There are at least two modes styles of thinking that, in my experience, managers appear to follow in developing their strategy, whether business or technology strategy. Some mangers prefer an intuitive style of strategic thinking, while others favour a more analytical style.
Before getting into what I mean by intuitive or analytical (although this is likely to be already obvious to you) it is important to point out that there is no clear winner between the two. Individually, each one has contexts and situations that it is particularly suitable for. It is also important to note that people have different personality ‘make-ups’ (as Myers-Briggs will suggest), and some people are naturally analytical while others are intuitive. As such, to elevate one mode of thinking over the other is, perhaps, to declare a significant fraction of human society better than another – which I am never keen on.
Nevertheless, there are strengths and weaknesses associated with both styles of thinking and it is important to identify these. By knowing and combining these strengths, especially where the combination helps overcome weaknesses of individual styles, managers may begin to find for themselves, more effective ‘sweet spots’ between analytical and intuitive thinking for addressing strategic issues.
Analytical vs. Intuitive
The analytical style of thinking is step-wise and logical. It usually attempts to break a problem or issue into its constituent parts both to understand and to address or solve it. It is usually very methods-driven, following thought-through (and sometime research-derived) models and frameworks. Examples of these are the real options analysis for planning technology investments, and business model canvas, used during new business development).
On the other hand, the intuitive style of thinking is driven more by gut-feel and confidence derived from experience. It does not follow a prescribed set of analytical steps, but draws on observed indicators and trends from the internal and external organisation environment to reach strategic decisions. Since specific explicitly available formulae are not followed, it relies on the individual’s ability developing their own internal modes of making sense of strategic issues.
There are advantages attributable to these different styles of thinking. For instance, an analytical approach to a certain matter will normally be open and allow objective contribution of multiple individuals allowing them to work together based on a commonly understood model or framework. An intuitive approach is normally fast and efficient. It relies on the mental and experiential capacity to read meanings into observed patterns and derive solutions very quickly.
Of course there are flip sides to these advantages, and the downsides to each approach are often easy to observe. When faced with complex problems, analytical approaches often breakdown, unable to cope with the range and levels of variables. The reliance on models also means that it requires specialist knowledge, e.g. the understanding and use of the Black-Scholes model for real options valuation.
Intuitive approaches are very individual, and rely on tacit knowledge that is not often easy to share. Bringing others on board to agree on a decision often would rely on the power of persuasion, and sometimes the making links between influencing factors that stakeholders may find tenuous and difficult to accept. Decisions can very easily be seen as subjective or, worse, political in nature.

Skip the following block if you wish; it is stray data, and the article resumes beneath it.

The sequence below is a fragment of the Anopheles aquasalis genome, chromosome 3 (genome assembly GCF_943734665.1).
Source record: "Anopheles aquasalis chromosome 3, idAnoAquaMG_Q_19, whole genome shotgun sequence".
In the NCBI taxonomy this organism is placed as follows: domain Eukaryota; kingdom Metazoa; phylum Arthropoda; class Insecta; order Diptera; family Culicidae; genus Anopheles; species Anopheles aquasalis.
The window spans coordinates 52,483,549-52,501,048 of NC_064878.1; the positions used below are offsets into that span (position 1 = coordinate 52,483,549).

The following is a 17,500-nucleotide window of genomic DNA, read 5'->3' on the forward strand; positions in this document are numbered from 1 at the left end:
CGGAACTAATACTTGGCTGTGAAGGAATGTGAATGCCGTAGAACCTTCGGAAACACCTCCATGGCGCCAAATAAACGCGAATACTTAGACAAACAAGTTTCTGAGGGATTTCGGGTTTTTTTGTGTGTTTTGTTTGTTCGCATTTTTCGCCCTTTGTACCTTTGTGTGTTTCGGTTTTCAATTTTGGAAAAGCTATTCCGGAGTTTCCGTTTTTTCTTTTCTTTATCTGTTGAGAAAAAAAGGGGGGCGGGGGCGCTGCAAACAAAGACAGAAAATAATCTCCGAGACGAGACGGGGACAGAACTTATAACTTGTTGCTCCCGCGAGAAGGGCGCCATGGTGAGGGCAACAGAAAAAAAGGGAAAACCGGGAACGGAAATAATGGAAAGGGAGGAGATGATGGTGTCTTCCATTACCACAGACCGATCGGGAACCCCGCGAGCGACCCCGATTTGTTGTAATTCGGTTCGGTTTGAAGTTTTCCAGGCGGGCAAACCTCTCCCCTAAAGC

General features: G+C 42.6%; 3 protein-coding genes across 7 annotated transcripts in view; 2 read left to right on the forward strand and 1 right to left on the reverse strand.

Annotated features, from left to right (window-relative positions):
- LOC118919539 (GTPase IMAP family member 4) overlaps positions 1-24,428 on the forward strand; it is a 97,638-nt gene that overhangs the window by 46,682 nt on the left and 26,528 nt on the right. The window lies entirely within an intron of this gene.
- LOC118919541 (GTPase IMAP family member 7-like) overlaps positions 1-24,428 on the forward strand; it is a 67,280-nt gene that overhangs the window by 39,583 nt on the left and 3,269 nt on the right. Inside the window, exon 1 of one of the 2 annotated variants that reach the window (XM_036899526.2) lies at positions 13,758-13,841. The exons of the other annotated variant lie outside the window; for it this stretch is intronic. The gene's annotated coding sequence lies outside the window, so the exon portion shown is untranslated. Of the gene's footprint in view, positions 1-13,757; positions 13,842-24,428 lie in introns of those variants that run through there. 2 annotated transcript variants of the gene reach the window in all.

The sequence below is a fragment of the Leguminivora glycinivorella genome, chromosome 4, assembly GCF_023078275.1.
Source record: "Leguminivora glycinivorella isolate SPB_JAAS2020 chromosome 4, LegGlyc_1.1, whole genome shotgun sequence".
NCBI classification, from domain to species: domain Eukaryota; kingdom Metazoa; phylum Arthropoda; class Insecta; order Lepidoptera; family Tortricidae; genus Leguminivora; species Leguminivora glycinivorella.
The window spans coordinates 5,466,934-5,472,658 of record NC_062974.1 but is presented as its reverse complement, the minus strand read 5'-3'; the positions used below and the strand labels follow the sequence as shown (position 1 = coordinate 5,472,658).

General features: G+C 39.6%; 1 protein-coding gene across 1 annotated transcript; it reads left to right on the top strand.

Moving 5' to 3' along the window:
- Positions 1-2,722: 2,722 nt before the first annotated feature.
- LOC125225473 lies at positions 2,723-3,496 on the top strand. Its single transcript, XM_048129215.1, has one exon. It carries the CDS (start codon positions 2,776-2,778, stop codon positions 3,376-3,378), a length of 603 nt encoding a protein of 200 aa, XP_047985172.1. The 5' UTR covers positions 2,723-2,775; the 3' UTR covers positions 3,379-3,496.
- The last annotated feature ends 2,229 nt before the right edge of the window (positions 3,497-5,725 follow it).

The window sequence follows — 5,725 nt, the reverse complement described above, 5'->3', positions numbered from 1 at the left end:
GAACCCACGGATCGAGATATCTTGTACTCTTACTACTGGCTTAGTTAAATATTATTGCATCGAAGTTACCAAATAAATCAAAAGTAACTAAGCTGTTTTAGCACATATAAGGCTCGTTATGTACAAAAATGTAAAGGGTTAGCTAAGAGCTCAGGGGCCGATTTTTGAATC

A sweet middle point? – some ideas
Over the years in leading and participating strategy meetings and workshops, I have noticed individuals’ natural preference for one style of thinking over the other. Some would like to find a way to break the problem down, understanding and solve each component before aggregating the solutions – the analytical thinkers, while others prefer to start with an overall vision and help individual issues ‘fall in place’ as we go along – intuitive thinking. It is not entirely uncommon that disagreements would ensue over the ‘better’ approach before one party eventually begrudgingly bends to the will of the other.
It is often best, if possible, to find a middle point, at which people at the extremes of the analytical-intuitive spectrum are still willing to engage. In doing this, I have found that it is important to understand that there are multiple aspects to developing a strategy (e.g. visioning, identifying and understanding market/industry trends and drivers, understanding and assessing core resources and competences, etc.), and to identify where an analytical or intuitive approach is better given the context. Often a mix of analytical and intuitive techniques would result and deliver a more rounded approach to strategy. For example, one can use intuitive approaches to formulate a vision and apply more analytical techniques to assess organisational competences. Another thing to do is (again, where possible) to allocate aspects of the process to matching personality types, so people can contribute through the approach they are more comfortable with.
One other thing I have found very useful, especially in strategy meetings and workshops is the use of strategy templates that blend intuitive and analytical styles of thinking. Such templates, usually customised to the specific strategic issue the organisation is looking to address, have quite often found an appropriate level of analytical rigour that can be delivered in a time- and resource-efficient manner. They bring in the visual element to strategy that many can relate to and work with, and facilitate consensus among participants.
 Myers-Briggs Type Indicator – provides some indication of how people perceive the world and reach decisions.